Did Obama’s ‘red line’ invite Putin’s power play?

Matt K. Lewis Senior Contributor
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In a fallen world, we tend to oscillate between two foreign policy strategies: Get involved in the world and sometimes mess it up, or bury our heads in the sand and watch it burn.

For most of my life, we have done the former; for the last five years, we have pursued the latter.

In both cases, we have eventually arrived at predictable results.

But some strategies fall apart sooner than others, and it’s logical to assume America’s anemic reaction to Georgia and Syria has informed Putin’s calculus in Ukraine. While some would like to cast Putin as an unpredictable loose cannon, the Russian leader is behaving rationally (at least, in terms of how one might expect a nationalistic K.G.B. colonel to exploit perceived weakness and opportunity).

In fairness, the non-interventionist zeitgeist has certainly been a bipartisan phenomenon in a war-weary America, but I’m going to go out on a limb here and assign a lot of blame to President Obama. This is for a few reasons. First, he is the president, and (rightly or wrongly) the actions (and rhetoric) of a commander-in-chief carry an outsized and symbolic import. Second, because Obama hasn’t merely chosen non-intervention, he has also telegraphed his wavering and vacillations.

We saw this when he drew a red line in Syria that was trampled over — and we saw this when his Secretary of State John Kerry painted intervention in Syria as a moral imperative tantamount to World War II.

Choosing not to intervene in someone else’s civil war (especially when there are no good guys to support) is not a sign of weakness. But when a president draws a red line, and then fails to act, his credibility is on the line as well.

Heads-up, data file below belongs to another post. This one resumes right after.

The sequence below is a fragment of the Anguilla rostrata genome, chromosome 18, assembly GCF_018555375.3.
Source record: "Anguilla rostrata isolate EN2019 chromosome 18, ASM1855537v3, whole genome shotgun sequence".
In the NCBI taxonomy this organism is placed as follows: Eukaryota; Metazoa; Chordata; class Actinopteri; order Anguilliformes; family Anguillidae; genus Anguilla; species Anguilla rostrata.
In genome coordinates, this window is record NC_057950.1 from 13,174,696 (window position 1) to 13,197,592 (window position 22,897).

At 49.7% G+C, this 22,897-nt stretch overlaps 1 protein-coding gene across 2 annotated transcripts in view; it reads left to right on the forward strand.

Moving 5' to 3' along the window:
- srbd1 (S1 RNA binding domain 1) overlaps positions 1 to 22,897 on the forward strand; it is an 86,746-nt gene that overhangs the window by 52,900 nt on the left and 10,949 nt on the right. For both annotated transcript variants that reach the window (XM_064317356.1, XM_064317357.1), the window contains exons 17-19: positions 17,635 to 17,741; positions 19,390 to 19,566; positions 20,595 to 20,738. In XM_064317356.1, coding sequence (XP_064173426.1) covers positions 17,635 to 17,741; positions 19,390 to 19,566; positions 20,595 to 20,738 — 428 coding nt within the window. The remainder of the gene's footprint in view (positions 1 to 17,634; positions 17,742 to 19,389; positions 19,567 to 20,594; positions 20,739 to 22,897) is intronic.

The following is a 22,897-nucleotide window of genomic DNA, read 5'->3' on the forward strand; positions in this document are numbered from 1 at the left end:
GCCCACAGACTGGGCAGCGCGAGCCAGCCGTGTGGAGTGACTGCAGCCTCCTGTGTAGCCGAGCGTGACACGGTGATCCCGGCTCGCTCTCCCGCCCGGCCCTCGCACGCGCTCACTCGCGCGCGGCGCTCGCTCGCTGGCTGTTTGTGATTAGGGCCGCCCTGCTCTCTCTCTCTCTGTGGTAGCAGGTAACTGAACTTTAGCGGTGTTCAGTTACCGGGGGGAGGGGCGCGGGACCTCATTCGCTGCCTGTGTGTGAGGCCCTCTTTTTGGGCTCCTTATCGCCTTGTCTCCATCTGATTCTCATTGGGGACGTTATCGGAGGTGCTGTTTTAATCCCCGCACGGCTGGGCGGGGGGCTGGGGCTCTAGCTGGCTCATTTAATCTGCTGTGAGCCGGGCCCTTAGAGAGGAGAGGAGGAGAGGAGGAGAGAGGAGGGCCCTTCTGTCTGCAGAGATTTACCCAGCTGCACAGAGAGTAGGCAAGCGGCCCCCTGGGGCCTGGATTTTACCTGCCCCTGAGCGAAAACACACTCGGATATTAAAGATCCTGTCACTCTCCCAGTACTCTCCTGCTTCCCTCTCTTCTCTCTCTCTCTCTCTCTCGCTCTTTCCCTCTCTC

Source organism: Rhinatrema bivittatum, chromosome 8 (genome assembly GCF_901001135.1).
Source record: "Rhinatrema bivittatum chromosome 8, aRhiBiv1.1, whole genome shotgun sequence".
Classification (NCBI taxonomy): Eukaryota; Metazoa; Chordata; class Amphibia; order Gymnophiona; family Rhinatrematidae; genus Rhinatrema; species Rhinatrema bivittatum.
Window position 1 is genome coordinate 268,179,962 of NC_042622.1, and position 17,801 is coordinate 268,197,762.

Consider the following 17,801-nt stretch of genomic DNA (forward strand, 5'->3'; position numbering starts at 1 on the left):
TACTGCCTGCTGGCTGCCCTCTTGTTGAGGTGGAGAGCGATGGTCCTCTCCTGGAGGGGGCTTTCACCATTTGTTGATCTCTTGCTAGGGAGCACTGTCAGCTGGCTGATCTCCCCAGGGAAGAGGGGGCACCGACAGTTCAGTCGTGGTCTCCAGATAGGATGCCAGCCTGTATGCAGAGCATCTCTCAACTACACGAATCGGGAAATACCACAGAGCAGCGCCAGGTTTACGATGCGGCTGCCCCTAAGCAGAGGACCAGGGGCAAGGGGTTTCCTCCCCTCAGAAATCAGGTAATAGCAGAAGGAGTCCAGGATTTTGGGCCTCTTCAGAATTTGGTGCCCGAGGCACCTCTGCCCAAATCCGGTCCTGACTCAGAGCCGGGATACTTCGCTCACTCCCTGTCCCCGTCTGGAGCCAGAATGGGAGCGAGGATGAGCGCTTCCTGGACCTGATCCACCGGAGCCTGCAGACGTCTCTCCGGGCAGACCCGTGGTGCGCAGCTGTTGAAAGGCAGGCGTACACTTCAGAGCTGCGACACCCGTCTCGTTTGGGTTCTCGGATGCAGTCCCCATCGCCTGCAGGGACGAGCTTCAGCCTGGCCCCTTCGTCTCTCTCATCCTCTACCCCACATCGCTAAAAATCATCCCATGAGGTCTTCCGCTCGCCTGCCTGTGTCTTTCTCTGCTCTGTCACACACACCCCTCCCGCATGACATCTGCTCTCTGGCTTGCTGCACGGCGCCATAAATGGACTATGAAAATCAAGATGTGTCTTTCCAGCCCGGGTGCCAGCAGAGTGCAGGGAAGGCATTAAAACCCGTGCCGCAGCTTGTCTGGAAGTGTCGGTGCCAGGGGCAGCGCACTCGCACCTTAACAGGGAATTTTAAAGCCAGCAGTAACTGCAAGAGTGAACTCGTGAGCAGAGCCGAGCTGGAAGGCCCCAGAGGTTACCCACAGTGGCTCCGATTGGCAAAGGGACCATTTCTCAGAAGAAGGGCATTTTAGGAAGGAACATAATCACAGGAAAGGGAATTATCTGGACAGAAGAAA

And it’s not as if President Obama demonstrated political courage in deciding not to intervene in Syria. Going to Congress may or may not have been the right thing to do, but it was certainly inconsistent with the established pretext.

His actions belied his words, and when a leader’s rhetoric and actions are incongruous, it invites more provocation — more testing. And that is exactly what appears to have happened regarding the Russian occupation of Crimea.

Robin Williams used to joke about the London cops who don’t carry guns, and must resort to saying: “Stop! — or I’ll stay stop again.” This is where the leader of the free world finds himself — in terms of international credibility, at least.

As the New York Times notes, “First, the pro-Russian government in Kiev, now deposed, defied his warnings not to shoot protesters, and now Mr. Putin has ignored his admonitions to stay out of Ukraine.”

Now, if history is a guide, President Obama will downplay and dismiss this sort of criticism. He will do so in a tone that mocks the notion that words matter — that other nations take their cues from his rhetoric and actions. He might even push back at the very notion that what happened in Crimea was all that provocative. (Even if he doesn’t say it, his tone may betray this worldview.)

In the past, unpopular presidents have been accused of saber rattling and the lobbing of cruise missiles — a sort of “wag the dog” method of ginning up public support, even if the impact was largely symbolic. That’s not Obama’s style. The public soon lost interest with Syria, and we were back to talking about income inequality and the “war on women” — topics Obama is both more interested in — and more likely to gain from politically (it’s much easier to beat up Republicans than Russia.) Who’s to say that won’t happen again?

The “no drama” Obama style of public relations is to feign confident boredom, as if to say: “If we’re not freaked out about this, then you shouldn’t be.”


If we were to move on to another topic after the president issues a few pro forma words of condemnation, and perhaps issues a few sanctions, I suspect that would be just fine with both Putin and Obama (for different reasons, of course.)

Obama may yet be able to run out the clock, kicking the geopolitical can down the road for his successor. For this reason, while it’s impossible to predict which issues will be at the forefront of the 2016 elections, it’s probably safe to say that foreign policy will at least play a more important role than we might have thought a year or two ago.

No, I don’t expect Republicans to fully embrace the sort of hawkish foreign policy or Wilsonian objectives of the Bush era, but I do expect the nominee to be someone who embraces the importance of projecting strength, consistency, and moral clarity. Political analysts and handicappers should take this into account when ranking the GOP field.